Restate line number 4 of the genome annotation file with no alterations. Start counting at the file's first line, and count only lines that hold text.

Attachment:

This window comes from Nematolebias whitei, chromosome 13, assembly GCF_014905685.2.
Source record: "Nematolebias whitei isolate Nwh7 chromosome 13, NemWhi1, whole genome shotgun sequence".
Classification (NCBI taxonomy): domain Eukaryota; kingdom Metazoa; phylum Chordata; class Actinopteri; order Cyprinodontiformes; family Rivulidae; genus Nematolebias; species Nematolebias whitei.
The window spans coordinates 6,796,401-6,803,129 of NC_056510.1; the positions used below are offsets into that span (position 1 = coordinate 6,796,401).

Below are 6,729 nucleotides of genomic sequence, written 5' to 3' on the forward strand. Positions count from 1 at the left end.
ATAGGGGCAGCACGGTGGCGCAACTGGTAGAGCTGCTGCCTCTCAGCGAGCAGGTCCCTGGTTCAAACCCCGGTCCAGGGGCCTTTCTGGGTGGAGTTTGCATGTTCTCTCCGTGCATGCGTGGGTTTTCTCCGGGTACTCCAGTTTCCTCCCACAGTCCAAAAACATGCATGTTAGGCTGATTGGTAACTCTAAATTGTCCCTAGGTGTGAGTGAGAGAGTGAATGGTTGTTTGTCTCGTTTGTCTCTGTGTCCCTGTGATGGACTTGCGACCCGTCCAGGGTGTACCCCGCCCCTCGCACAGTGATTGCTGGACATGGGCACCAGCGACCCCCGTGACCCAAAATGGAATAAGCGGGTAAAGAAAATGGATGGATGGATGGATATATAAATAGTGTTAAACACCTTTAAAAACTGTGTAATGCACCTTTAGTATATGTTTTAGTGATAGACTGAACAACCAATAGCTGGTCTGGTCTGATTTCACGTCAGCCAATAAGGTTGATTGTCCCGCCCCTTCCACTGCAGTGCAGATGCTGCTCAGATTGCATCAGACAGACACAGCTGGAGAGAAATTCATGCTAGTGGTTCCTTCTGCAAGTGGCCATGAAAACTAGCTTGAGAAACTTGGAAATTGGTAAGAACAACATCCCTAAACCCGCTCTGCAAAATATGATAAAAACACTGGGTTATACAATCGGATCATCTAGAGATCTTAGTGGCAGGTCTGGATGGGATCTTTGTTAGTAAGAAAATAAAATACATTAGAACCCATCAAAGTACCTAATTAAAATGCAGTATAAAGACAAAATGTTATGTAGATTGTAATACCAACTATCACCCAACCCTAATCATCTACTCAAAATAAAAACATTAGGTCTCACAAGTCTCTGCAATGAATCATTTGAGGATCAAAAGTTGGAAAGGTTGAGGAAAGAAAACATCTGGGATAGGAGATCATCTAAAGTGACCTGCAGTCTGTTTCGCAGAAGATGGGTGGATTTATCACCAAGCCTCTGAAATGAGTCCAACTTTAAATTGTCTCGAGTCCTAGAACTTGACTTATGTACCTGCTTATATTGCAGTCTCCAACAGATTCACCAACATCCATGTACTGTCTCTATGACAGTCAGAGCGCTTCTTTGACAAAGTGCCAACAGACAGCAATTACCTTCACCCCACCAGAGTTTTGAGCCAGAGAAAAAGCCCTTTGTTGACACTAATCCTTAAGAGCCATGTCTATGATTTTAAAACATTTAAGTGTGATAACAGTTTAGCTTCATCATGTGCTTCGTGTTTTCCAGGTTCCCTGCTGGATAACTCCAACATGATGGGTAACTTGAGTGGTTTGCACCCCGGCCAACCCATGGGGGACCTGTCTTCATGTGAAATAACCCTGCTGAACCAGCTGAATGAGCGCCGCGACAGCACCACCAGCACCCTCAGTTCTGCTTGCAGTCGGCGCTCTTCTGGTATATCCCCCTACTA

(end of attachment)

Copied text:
The window spans coordinates 6,796,401-6,803,129 of NC_056510.1; the positions used below are offsets into that span (position 1 = coordinate 6,796,401).